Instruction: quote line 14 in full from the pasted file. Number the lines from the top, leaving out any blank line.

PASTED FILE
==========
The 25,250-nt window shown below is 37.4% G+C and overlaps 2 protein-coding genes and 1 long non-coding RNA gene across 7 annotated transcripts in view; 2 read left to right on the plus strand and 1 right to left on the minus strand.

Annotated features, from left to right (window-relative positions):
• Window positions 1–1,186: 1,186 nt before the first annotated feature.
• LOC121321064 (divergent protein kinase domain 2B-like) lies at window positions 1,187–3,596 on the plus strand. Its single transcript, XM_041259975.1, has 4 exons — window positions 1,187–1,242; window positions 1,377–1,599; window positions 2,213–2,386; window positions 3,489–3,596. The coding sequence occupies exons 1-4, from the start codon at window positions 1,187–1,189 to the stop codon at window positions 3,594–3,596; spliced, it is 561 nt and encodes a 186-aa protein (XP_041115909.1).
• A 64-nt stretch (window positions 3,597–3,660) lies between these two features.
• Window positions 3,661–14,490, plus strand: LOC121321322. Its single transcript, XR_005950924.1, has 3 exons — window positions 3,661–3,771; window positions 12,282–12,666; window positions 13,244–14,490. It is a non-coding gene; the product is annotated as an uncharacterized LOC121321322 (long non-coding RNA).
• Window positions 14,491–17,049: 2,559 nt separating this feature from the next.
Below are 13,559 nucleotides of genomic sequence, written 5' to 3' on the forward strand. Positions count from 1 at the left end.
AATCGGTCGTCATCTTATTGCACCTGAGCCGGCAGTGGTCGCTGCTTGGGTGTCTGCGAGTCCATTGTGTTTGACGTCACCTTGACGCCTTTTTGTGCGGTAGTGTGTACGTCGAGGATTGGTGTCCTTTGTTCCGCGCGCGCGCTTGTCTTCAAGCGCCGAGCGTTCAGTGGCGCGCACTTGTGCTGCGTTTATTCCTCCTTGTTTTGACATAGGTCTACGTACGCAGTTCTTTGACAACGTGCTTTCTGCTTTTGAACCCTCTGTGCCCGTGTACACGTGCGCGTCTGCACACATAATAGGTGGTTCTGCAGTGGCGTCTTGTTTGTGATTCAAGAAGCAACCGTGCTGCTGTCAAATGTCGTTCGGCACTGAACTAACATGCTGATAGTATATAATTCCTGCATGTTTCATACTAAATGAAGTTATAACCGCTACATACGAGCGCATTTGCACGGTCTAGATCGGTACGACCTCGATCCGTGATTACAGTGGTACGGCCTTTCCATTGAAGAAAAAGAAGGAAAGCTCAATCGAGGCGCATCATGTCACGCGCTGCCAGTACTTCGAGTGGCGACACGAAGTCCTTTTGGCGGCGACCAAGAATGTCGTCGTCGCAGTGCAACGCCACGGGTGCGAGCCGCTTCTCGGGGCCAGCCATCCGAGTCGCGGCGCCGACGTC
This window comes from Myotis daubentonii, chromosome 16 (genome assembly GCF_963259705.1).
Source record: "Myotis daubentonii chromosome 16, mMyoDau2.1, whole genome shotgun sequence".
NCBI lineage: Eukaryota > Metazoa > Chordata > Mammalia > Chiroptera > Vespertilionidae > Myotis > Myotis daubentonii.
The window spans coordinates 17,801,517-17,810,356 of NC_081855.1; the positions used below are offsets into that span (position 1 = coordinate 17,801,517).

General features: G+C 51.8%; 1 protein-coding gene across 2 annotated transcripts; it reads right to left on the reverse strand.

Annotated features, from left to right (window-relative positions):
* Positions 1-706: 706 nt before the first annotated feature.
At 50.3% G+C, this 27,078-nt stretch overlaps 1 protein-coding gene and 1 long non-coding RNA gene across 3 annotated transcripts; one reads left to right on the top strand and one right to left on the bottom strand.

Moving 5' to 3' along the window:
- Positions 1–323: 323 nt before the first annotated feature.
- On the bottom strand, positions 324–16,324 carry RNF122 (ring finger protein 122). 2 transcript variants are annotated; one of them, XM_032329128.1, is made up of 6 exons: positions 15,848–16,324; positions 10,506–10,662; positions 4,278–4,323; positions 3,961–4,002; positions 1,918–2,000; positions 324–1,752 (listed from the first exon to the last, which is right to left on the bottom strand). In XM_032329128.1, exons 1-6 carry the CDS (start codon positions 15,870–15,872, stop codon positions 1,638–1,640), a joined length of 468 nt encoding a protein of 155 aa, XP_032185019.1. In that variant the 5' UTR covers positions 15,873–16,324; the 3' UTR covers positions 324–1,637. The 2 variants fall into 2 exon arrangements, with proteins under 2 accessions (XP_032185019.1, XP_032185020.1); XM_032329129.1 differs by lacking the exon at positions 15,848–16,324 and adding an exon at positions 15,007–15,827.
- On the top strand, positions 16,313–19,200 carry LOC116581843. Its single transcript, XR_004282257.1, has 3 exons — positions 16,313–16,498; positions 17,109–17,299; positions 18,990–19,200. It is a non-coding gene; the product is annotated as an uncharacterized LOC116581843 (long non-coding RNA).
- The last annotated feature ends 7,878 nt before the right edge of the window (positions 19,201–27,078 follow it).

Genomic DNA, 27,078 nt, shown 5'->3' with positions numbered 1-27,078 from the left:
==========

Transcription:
General features: G+C 51.8%; 1 protein-coding gene across 2 annotated transcripts; it reads right to left on the reverse strand.